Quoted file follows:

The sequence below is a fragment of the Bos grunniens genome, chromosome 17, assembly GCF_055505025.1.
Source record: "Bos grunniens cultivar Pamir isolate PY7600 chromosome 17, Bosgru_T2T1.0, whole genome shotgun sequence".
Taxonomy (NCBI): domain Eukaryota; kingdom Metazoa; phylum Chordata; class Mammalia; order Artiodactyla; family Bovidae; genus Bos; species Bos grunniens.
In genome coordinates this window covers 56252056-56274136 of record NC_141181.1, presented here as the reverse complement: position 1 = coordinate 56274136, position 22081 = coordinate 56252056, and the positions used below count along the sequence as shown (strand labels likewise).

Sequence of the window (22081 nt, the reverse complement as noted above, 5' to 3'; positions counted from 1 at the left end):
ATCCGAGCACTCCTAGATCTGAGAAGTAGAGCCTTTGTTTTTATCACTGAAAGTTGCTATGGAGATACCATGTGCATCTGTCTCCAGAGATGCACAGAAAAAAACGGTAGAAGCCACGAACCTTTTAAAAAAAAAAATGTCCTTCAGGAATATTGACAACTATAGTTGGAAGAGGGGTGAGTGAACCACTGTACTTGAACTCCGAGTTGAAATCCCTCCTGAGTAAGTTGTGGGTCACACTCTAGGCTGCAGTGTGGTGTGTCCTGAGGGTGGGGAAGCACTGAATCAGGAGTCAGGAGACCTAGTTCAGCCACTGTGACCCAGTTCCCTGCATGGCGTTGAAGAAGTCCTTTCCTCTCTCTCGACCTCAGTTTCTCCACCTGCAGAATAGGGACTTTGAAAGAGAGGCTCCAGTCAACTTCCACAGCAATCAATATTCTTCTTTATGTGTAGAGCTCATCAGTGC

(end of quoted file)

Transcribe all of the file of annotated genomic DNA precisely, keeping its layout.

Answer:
The sequence below is a fragment of the Bos grunniens genome, chromosome 17, assembly GCF_055505025.1.
Source record: "Bos grunniens cultivar Pamir isolate PY7600 chromosome 17, Bosgru_T2T1.0, whole genome shotgun sequence".
Taxonomy (NCBI): domain Eukaryota; kingdom Metazoa; phylum Chordata; class Mammalia; order Artiodactyla; family Bovidae; genus Bos; species Bos grunniens.
In genome coordinates this window covers 56252056-56274136 of record NC_141181.1, presented here as the reverse complement: position 1 = coordinate 56274136, position 22081 = coordinate 56252056, and the positions used below count along the sequence as shown (strand labels likewise).

Sequence of the window (22081 nt, the reverse complement as noted above, 5' to 3'; positions counted from 1 at the left end):
ATCCGAGCACTCCTAGATCTGAGAAGTAGAGCCTTTGTTTTTATCACTGAAAGTTGCTATGGAGATACCATGTGCATCTGTCTCCAGAGATGCACAGAAAAAAACGGTAGAAGCCACGAACCTTTTAAAAAAAAAAATGTCCTTCAGGAATATTGACAACTATAGTTGGAAGAGGGGTGAGTGAACCACTGTACTTGAACTCCGAGTTGAAATCCCTCCTGAGTAAGTTGTGGGTCACACTCTAGGCTGCAGTGTGGTGTGTCCTGAGGGTGGGGAAGCACTGAATCAGGAGTCAGGAGACCTAGTTCAGCCACTGTGACCCAGTTCCCTGCATGGCGTTGAAGAAGTCCTTTCCTCTCTCTCGACCTCAGTTTCTCCACCTGCAGAATAGGGACTTTGAAAGAGAGGCTCCAGTCAACTTCCACAGCAATCAATATTCTTCTTTATGTGTAGAGCTCATCAGTGC